The UK’s commitment to ratifying the primary international legislation concerning the protection of cultural property during war—the 1954 Hague Convention and its protocols of 1954 and 1999—was first made by the minister for heritage in May 2004, more than a year after the disastrous US- and UK-led invasion of Iraq resulted in the looting of the country’s museums and archaeological sites. The UK’s contribution to protecting cultural property in Afghanistan has been hardly more successful. It is arguably the most significant military power (and the only one with extensive military involvements abroad) not to have ratified the 1954 convention.
The protection of cultural property is, obviously, not a high priority when considered alongside the human tragedy of war. But it is important for social, economic, academic, political and, indeed, military reasons. Over the past decade, the UK’s armed forces, and many Nato allies, have begun to acknowledge this and to work with the Blue Shield (the voluntary organisation created to act as the “cultural equivalent of the Red Cross”) to protect cultural property during conflict. Lessons learned during the Second World War, when the Allies created the Monuments, Fine Arts and Archives Sub-Commission (to be celebrated in George Clooney’s forthcoming blockbuster “The Monuments Men”), are slowly being remembered. Recent co-operation over lists of cultural property that is to be protected if possible has had some notable successes, particularly in Libya.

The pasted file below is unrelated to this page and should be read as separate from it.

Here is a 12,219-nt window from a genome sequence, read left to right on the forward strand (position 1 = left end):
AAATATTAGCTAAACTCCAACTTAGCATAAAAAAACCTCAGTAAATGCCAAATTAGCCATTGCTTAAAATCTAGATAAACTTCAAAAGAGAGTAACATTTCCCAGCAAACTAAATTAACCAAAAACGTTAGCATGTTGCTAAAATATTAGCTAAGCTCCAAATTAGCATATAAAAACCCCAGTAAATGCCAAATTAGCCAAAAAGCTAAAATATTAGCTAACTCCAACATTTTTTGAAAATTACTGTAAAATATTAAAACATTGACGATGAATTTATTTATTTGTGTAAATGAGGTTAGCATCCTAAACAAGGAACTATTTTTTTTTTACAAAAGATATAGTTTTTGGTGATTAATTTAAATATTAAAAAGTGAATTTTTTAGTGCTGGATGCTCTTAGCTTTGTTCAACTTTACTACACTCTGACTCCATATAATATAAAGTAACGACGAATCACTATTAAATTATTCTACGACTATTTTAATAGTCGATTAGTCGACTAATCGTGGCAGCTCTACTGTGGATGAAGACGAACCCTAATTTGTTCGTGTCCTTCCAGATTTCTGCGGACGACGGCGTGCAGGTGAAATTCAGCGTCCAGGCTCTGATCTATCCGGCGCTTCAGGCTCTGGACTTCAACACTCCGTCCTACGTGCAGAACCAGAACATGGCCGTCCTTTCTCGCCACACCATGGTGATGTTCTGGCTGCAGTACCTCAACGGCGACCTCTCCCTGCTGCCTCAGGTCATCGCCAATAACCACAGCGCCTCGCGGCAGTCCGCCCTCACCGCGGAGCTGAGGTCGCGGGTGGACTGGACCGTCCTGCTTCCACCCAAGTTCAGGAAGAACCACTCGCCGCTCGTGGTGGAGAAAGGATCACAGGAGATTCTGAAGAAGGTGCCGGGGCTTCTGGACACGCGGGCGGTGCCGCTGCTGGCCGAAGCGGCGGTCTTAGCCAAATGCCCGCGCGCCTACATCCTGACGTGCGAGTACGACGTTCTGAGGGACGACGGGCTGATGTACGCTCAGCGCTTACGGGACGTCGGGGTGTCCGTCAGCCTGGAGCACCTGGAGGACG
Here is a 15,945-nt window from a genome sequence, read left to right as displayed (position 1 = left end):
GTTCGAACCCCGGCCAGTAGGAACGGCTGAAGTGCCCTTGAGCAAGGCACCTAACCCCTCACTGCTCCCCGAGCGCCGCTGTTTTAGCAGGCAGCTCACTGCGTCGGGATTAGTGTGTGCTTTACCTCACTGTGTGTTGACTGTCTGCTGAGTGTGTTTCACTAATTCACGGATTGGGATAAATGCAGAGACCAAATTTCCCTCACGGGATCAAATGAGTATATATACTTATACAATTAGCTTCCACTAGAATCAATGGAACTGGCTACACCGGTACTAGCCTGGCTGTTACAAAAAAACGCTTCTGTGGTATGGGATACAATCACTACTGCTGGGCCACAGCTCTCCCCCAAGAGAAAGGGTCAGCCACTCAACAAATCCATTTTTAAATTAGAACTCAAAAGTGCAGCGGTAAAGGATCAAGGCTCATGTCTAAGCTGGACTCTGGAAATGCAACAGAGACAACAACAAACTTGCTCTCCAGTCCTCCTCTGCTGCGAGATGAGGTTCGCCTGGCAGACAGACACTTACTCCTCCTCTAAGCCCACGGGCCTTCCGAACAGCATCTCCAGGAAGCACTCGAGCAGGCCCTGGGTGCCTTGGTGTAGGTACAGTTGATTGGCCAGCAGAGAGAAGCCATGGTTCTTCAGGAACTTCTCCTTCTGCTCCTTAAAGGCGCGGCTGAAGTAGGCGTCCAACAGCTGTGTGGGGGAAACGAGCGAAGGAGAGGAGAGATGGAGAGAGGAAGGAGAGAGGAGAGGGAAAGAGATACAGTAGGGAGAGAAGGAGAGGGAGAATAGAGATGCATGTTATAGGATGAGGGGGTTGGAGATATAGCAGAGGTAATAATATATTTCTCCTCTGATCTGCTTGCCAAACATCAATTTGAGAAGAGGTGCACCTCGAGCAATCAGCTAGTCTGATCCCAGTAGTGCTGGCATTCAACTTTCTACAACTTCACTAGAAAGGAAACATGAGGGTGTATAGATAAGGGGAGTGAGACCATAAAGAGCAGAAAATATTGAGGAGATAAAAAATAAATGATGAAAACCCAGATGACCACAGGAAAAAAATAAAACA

Despite constant pressure from the heritage community, however, we are no nearer ratification. The endlessly repeated mantra of politicians—that “we are committed to ratifying at the earliest opportunity”—has lost its hope, its intent and its credibility. Next year is the 100th anniversary of the start of the First World War, the 60th of the Hague Convention and the 15th of the second protocol—surely an opportunity not to be lost.